26 Jun 2009 00:01:00.000
Take a university laboratory, a handful of chemicals, and a scientist from the School of Chemistry - mix them together and you have created a cake to celebrate the 1st anniversary of the hugely successful Periodic Table of Videos.
An off-shoot of the award-winning Test-Tube project
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Tables charting the chemical elements have been around since the 19th century — but their modern version features a short video about each one. With one hundred and seventy two videos, 174 now the two exploding birthday cake videos have been added, the site has become a massive YouTube success. With 14,000 subscribers worldwide it has had between six to seven million video views.
To celebrate their achievements the team recruited the laboratory skills of Dr Sam Tang, the University’s Public Awareness Scientist, to create the cake. But as a cake baked in the lab cannot be eaten it met a more chemically induced fate in a controlled explosion.
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Professor Poliakoff said: “Making the videos has been great fun. It has been really pleasing to reach such a wide audience and to excite them about chemistry.”
This week Test Tube hit 2,000 subscribers and its 200th video will likely be posted in the next few days.
Test Tube and the Periodic Table of Videos have been awarded a long list of accolades for bringing to life a host of science and engineering subjects in an entertaining and accessible way. Driven by the creative talents of Nottingham Science City filmmaker-in-residence Brady Haran, they have triumphed at the International Business Awards, Nottingham Creative Business Awards 2008, the CIPR PRide Awards, the CorpComms UK 2008 Award and the 2008 Excellence in Education Award of the IChemE (Institution of Chemical Engineers).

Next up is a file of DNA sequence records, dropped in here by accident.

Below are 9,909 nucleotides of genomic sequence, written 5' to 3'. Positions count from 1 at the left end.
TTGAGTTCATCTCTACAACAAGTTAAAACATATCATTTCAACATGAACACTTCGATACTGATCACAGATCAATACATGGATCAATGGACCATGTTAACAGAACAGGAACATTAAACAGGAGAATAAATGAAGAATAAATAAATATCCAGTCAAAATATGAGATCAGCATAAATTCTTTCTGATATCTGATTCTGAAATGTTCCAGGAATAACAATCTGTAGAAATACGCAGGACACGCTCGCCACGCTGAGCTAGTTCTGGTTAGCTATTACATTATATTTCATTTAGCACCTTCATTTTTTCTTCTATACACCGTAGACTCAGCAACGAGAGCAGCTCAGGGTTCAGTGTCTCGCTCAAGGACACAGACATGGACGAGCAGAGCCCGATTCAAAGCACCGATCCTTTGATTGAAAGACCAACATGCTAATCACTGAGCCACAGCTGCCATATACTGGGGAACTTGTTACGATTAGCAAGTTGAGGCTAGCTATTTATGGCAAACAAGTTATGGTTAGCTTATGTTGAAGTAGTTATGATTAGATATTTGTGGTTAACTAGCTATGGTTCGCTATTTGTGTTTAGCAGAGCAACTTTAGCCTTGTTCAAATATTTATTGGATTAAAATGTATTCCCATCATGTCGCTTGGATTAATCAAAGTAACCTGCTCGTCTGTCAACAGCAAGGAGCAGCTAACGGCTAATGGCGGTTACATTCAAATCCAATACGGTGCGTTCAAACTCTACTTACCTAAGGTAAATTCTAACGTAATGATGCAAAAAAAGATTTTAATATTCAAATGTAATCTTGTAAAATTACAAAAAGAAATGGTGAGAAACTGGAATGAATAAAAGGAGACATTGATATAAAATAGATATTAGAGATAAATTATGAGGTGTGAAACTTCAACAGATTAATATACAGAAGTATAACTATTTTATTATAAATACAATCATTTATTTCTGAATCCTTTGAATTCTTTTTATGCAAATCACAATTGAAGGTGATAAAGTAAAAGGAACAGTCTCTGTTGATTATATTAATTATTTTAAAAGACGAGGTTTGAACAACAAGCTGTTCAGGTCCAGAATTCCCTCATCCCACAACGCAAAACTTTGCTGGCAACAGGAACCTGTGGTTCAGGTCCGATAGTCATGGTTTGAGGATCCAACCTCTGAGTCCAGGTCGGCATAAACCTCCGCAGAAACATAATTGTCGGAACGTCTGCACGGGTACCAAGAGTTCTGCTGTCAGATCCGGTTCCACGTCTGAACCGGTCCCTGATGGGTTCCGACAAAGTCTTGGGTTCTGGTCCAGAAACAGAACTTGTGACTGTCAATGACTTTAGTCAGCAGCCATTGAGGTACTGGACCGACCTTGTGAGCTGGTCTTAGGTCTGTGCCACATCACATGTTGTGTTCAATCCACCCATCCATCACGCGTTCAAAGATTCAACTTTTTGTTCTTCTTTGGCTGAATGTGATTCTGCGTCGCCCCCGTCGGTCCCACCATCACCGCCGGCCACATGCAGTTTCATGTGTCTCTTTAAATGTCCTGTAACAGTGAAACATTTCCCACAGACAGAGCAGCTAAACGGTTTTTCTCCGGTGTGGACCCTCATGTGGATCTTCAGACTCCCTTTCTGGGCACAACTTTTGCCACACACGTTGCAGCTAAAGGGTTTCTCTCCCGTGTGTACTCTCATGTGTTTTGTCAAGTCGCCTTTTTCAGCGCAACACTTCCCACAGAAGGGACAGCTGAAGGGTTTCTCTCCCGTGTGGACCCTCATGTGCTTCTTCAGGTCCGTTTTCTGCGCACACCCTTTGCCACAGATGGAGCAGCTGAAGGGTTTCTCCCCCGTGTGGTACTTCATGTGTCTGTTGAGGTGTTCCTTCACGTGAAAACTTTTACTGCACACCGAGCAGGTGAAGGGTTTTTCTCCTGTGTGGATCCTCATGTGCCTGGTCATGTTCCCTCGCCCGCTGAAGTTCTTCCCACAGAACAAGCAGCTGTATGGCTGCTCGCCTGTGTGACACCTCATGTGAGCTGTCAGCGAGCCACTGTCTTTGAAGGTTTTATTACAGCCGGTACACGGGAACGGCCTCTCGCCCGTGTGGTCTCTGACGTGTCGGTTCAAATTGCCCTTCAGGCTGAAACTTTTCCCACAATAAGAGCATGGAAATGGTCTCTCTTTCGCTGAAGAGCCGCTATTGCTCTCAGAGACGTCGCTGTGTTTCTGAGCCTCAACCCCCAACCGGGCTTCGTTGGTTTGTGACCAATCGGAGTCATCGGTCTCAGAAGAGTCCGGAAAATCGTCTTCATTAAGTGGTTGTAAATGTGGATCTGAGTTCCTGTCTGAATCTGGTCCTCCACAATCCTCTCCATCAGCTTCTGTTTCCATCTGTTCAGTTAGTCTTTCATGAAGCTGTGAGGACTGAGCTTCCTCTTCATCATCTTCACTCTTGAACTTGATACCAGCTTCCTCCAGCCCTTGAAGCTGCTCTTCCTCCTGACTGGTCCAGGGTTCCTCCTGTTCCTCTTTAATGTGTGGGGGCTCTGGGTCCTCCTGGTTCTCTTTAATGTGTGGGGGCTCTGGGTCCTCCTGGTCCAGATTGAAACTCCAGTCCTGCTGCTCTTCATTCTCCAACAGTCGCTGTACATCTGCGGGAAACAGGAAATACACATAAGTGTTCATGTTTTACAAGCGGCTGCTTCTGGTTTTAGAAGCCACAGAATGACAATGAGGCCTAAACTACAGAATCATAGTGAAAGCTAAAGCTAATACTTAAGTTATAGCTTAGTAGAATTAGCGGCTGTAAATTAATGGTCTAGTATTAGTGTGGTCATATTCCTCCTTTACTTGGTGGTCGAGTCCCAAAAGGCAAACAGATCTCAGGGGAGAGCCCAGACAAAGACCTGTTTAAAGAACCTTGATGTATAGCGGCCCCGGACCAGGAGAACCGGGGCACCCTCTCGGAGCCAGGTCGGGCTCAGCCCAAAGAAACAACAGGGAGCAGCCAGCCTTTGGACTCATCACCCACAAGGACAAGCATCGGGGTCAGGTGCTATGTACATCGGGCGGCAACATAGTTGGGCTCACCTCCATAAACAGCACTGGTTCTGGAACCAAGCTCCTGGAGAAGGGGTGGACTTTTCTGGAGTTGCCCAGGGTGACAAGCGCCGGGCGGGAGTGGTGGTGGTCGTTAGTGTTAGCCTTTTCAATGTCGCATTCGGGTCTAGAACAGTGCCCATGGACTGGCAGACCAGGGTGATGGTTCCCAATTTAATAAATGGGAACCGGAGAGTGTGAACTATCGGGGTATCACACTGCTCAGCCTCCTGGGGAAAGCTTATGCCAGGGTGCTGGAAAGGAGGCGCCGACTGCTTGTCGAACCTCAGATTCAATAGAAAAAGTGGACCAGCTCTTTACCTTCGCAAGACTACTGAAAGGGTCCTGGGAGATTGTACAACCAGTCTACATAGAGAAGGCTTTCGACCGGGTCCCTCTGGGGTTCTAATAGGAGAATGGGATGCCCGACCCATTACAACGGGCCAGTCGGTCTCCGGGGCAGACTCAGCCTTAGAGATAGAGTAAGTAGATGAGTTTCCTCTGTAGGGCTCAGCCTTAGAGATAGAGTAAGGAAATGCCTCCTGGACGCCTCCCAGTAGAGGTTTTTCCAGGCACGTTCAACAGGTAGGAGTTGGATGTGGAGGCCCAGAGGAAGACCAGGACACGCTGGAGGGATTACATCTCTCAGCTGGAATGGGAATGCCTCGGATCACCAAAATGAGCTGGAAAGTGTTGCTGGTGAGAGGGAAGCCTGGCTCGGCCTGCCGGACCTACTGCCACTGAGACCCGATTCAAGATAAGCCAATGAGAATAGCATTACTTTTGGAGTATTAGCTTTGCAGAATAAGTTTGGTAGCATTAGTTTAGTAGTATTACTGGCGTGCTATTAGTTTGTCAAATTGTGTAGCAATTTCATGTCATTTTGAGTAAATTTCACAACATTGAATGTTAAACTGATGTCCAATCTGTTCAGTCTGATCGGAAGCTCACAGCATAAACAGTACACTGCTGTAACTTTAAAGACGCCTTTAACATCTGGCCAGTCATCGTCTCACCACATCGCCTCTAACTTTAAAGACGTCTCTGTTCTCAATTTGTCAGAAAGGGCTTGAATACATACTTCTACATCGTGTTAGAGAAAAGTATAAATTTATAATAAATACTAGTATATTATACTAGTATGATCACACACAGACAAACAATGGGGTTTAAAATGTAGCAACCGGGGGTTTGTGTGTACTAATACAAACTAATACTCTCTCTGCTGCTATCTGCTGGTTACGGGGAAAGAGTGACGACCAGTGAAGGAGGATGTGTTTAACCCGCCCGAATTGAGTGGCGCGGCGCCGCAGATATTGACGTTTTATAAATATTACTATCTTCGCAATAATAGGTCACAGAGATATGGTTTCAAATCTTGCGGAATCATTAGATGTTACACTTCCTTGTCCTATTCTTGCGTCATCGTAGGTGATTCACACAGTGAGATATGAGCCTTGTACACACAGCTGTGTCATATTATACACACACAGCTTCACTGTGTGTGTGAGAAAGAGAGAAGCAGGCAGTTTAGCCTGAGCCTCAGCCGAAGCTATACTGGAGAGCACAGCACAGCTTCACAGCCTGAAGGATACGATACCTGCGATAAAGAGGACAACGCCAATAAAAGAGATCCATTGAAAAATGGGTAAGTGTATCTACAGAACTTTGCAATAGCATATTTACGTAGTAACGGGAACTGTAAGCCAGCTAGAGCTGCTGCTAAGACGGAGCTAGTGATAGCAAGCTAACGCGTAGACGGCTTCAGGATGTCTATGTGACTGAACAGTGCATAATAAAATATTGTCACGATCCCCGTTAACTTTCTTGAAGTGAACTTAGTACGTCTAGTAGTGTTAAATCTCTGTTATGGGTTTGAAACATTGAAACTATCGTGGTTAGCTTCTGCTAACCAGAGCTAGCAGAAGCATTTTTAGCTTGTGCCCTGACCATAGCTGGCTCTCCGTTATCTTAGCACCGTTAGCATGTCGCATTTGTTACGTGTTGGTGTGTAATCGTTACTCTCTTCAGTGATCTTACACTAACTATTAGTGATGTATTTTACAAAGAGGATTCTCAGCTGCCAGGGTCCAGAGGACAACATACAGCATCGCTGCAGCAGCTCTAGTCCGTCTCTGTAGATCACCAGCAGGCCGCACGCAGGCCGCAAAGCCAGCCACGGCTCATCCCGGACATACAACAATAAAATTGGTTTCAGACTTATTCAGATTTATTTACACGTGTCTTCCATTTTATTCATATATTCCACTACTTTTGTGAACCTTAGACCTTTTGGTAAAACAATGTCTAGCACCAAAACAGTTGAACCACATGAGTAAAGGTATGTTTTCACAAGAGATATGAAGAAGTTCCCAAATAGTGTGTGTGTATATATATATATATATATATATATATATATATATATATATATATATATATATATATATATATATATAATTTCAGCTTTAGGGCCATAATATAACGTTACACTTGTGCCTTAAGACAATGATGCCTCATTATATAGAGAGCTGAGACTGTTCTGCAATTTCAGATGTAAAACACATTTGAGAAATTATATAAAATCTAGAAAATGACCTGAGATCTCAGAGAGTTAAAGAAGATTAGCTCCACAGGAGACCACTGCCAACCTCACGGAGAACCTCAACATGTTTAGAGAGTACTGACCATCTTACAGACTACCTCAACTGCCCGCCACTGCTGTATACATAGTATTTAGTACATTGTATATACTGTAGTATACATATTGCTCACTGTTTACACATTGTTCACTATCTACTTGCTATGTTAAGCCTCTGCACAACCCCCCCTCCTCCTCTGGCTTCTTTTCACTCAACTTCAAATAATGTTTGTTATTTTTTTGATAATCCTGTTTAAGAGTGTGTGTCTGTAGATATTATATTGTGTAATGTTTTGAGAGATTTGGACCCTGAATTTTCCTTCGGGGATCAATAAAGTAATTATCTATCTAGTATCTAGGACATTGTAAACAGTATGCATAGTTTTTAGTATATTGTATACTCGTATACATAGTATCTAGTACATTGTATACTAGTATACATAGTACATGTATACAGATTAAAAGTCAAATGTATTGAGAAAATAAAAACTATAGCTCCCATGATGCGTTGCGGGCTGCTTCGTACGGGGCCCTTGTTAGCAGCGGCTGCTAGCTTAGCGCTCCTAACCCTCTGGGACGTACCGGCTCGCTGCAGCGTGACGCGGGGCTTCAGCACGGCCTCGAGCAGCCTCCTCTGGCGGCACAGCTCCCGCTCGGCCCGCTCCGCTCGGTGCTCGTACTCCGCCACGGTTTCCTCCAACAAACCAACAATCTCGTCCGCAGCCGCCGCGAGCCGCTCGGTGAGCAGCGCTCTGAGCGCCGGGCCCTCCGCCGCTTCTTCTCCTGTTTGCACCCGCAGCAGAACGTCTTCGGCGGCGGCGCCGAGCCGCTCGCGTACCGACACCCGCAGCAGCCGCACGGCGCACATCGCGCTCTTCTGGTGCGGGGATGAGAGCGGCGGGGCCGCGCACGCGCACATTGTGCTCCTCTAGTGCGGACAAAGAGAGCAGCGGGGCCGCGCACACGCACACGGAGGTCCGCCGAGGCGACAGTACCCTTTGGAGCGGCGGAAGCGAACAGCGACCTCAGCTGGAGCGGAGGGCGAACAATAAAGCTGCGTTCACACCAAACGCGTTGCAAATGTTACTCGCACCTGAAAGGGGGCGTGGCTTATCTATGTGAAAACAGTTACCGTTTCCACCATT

Brady Haran said: “I always thought working with scientists would be enjoyable and rewarding —but I had no idea it would also be such a laugh. I can't think of a more fitting way to mark our first birthday than dousing a cake in liquid oxygen and putting a match to it. It shows what we're all about — educating and entertaining people in ways they don't expect and doing it with a cheeky grin on our faces."
The site has now spawned a similar website for Physics. Brady has teamed up with scientists in the building next door to make a series of videos about physics and astronomy.
You can see them at www.sixtysymbols.com
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Notes to editors: The University of Nottingham is ranked in the UK's Top 10 and the World's Top 100 universities by the Shanghai Jiao Tong (SJTU) and Times Higher (THE) World University Rankings.
More than 90 per cent of research at The University of Nottingham is of international quality, according to RAE 2008, with almost 60 per cent of all research defined as ‘world-leading’ or ‘internationally excellent’. The School of Chemistry was ranked No 2 in the UK. Research Fortnight analysis of RAE 2008 ranks the University 7th in the UK by research power. In 27 subject areas, the University features in the UK Top Ten, with 14 of those in the Top Five.
The University provides innovative and top quality teaching, undertakes world-changing research, and attracts talented staff and students from 150 nations. Described by The Times as Britain's "only truly global university", it has invested continuously in award-winning campuses in the United Kingdom, China and Malaysia. Twice since 2003 its research and teaching academics have won Nobel Prizes. The University has won the Queen's Award for Enterprise in both 2006 (International Trade) and 2007 (Innovation — School of Pharmacy), and was named ‘Entrepreneurial University of the Year’ at the Times Higher Education Awards 2008.
Nottingham was designated as a Science City in 2005 in recognition of its rich scientific heritage, industrial base and role as a leading research centre. Nottingham has since embarked on a wide range of business, property, knowledge transfer and educational initiatives (www.science-city.co.uk) in order to build on its growing reputation as an international centre of scientific excellence. The University of Nottingham is a partner in Nottingham: the Science City.